These metrics can help you measure not only the value of your email, but also it’s shareability.
Depending on your email marketing goals, you may or may not want to optimize your email for shareability, but if you’re striving for higher brand visibility, it’s probably worth your attention.
18. Device-based metrics.
With most email tools, it’s possible to review most of your email marketing metrics based on the device used by each subscriber. For example, you might be able to measure what percentage of subscribers are opening your email on a desktop device, compared to a mobile device.
Studying how your opens and CTRs change based on the device a subscriber is using can help you design and send more effective emails overall—especially if you find strong preferences among your subscribers.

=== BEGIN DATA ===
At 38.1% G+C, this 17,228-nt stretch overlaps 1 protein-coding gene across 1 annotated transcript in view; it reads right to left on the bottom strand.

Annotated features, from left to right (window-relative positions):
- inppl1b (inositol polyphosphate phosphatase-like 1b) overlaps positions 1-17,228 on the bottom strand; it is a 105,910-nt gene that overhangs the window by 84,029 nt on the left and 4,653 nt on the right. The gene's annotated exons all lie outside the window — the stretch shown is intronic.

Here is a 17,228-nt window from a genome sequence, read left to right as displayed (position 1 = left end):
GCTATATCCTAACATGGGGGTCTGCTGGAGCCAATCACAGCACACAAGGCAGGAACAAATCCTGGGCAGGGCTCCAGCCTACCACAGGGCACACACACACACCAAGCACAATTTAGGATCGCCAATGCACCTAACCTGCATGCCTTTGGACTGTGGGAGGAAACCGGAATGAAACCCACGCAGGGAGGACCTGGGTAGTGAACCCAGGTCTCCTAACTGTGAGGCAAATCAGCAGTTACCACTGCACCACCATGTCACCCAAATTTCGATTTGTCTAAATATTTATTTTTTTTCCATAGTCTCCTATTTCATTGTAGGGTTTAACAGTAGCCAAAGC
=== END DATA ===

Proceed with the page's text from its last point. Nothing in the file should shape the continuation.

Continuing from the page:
19. Domain-based metrics.
It’s also possible to track email metrics based on the email domains of the people opening and reading them. This is especially useful if you’re trying to close more sales with a particular client or prospective client.
For example, you can learn that the folks at Domain.com tend to open your emails more than those at CompetingDomain.com, and shift your resources and strategy accordingly.
20. Incoming revenue and return on investment (ROI).
With a bit of extra math, you can calculate how much revenue your email marketing strategy is truly bringing you, as well as your total return on investment. If you know the conversion rate of your email traffic and the value of a conversion, you can quickly estimate how much total revenue your campaign is bringing you.